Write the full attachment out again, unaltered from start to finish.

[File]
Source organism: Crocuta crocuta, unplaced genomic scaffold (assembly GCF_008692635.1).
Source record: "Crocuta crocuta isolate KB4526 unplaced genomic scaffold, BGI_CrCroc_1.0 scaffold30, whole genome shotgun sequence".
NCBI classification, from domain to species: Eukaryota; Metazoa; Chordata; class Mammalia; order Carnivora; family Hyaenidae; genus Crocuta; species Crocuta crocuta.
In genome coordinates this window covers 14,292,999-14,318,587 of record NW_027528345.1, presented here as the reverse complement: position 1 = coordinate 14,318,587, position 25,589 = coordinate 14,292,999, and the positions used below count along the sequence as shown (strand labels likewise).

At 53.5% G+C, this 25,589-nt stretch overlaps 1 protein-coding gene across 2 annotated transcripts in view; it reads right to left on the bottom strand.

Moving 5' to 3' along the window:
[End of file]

Source organism: Crocuta crocuta, unplaced genomic scaffold (assembly GCF_008692635.1).
Source record: "Crocuta crocuta isolate KB4526 unplaced genomic scaffold, BGI_CrCroc_1.0 scaffold30, whole genome shotgun sequence".
NCBI classification, from domain to species: Eukaryota; Metazoa; Chordata; class Mammalia; order Carnivora; family Hyaenidae; genus Crocuta; species Crocuta crocuta.
In genome coordinates this window covers 14,292,999-14,318,587 of record NW_027528345.1, presented here as the reverse complement: position 1 = coordinate 14,318,587, position 25,589 = coordinate 14,292,999, and the positions used below count along the sequence as shown (strand labels likewise).

At 53.5% G+C, this 25,589-nt stretch overlaps 1 protein-coding gene across 2 annotated transcripts in view; it reads right to left on the bottom strand.

Moving 5' to 3' along the window: